A second major source of international law is customary law, which is implicitly created by behavioral norms shared by the international community. To constitute international law, norms must fulfill two criteria. The first is a material element that can only be demonstrated by systematic practice over time. The second is a psychological element that must show the states’ belief that the practice of a norm is their legal obligation. These requirements are met by the norm against the hunting of endangered species.
This norm plays a significant role in the prohibition of the trade in elephant ivory. Many of the largest and most powerful states have developed significant behavioral norms and domestic laws to protect their respective natural resources above and beyond what is required by the CITES treaty. This behavior meets the requirements for becoming customary international law, which should theoretically bind all members of the international community. For example, the U.S. Endangered Species Act of 1973 goes far beyond the country’s obligations under CITES. Instead of classifying animals as endangered solely by the level of threat posed by trade as CITES does, the U.S. legislation provides additional methods of classification (Sheikh & Corn, 2016). This is illustrated by the U.S. National Fish and Wildlife Service, which classifies species as needing protection based on factors including “disease or predation, the inadequacy of existing regulatory mechanisms, [or] other natural or manmade factors affecting its survival.” Additionally, the Endangered Species Act prohibits the hunting, trapping, or collection of members of endangered species (2019). The U.S. is hardly alone in practicing this custom.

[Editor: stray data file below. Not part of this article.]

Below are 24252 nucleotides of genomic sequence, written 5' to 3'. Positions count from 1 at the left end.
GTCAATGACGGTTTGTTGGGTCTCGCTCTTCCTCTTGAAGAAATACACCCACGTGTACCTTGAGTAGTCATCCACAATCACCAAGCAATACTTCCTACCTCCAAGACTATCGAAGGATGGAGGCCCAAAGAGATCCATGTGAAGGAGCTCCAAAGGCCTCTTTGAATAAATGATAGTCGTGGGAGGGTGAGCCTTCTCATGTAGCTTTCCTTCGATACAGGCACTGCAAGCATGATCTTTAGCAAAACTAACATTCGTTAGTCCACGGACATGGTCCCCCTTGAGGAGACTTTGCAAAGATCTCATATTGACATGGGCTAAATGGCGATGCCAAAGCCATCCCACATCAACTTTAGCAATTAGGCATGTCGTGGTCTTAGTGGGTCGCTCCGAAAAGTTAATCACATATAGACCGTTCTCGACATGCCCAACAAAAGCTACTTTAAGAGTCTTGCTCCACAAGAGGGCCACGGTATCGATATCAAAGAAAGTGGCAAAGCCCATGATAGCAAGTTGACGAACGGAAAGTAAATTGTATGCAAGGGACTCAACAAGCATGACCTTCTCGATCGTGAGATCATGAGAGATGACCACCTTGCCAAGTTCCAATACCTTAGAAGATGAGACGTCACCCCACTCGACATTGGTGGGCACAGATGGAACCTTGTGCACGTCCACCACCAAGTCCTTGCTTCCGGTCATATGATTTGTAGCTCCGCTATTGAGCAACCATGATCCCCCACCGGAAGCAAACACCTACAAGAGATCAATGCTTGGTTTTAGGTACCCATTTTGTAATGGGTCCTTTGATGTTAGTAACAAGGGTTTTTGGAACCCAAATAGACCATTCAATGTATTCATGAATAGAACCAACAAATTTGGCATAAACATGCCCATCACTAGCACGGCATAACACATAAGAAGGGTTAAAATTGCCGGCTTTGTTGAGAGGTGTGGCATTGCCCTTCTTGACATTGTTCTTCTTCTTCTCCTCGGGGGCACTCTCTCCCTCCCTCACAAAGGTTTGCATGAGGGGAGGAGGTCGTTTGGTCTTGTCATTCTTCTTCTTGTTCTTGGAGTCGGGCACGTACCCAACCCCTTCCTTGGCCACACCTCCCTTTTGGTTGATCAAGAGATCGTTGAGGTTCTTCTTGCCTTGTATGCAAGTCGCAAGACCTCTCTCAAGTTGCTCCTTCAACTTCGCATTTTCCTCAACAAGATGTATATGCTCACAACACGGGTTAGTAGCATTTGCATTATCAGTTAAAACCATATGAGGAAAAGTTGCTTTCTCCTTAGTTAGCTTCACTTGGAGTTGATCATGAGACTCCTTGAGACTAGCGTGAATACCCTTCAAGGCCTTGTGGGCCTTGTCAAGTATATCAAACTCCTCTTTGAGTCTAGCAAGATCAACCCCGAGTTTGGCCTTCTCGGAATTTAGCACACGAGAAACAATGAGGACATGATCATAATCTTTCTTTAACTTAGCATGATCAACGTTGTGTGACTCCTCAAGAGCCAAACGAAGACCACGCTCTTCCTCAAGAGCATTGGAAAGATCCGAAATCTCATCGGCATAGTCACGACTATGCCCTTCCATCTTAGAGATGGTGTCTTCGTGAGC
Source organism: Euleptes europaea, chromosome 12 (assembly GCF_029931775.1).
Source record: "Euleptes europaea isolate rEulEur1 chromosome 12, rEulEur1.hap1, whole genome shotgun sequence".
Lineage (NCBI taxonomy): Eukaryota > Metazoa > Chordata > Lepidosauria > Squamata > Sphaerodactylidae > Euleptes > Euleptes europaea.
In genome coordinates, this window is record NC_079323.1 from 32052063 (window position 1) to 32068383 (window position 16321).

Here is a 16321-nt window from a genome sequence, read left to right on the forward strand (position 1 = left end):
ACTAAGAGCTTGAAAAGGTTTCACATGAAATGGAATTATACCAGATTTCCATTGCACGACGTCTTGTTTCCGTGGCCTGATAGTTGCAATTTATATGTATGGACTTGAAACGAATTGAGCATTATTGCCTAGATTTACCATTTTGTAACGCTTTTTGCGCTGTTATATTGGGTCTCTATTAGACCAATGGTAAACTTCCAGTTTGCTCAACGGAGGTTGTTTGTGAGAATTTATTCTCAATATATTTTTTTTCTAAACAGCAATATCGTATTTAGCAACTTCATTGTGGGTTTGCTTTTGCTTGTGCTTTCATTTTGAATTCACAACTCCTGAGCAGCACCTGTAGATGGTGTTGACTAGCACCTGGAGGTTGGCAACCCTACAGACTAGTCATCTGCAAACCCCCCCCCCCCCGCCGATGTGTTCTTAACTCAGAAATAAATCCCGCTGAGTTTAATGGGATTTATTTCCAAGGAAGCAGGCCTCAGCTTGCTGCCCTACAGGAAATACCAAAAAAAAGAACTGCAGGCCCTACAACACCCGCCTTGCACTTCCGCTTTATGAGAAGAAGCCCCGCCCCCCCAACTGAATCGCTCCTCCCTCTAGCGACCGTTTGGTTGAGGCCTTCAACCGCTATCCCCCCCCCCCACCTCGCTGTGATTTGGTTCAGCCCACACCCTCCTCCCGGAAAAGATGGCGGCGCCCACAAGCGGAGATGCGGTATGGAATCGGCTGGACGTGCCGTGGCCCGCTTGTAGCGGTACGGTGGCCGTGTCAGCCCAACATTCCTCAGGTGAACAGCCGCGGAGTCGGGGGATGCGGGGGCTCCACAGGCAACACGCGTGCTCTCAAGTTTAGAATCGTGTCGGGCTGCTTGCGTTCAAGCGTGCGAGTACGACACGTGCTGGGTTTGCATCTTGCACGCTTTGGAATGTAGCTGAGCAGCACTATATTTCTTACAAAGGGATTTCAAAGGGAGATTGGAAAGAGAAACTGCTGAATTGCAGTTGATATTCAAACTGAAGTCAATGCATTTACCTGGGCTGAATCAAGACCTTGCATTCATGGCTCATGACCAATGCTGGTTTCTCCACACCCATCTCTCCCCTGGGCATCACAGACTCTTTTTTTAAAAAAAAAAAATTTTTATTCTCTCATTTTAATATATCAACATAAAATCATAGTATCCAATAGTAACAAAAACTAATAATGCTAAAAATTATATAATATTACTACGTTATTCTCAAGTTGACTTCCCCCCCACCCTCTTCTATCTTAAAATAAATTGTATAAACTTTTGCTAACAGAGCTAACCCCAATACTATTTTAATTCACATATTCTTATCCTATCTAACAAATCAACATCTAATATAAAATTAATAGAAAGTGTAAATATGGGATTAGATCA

Article 11 of the Law of the People’s Republic of China on the Protection of Wildlife states that “The hunting, catching or killing of wildlife under special protection by the State shall be prohibited” barring exceptional circumstances (“Regulations for the…”, 1992). These two world powers often find themselves opposed to one another but they agree on this, which in itself is indicative of the strength of the norm.
There is an ironclad argument that this norm constitutes customary international law. At this point, it has been influencing domestic policy and behavior for decades. The U.S. Endangered Species Act has now been in place for half a century and China’s Wildlife Protection Law has been active for nearly thirty years. That’s significantly longer than the international community has deemed to be necessary for other norms. The Truman Proclamation for example, which established exclusive economic zones for countries, was adopted practically overnight (Wallace, 2020). Additionally, this custom has suffered no objections that were both continuous and substantive. Governments tend not to argue outright that endangered species should be killed, although admittedly this might be because the definition of the term endangered is subject to interpretation.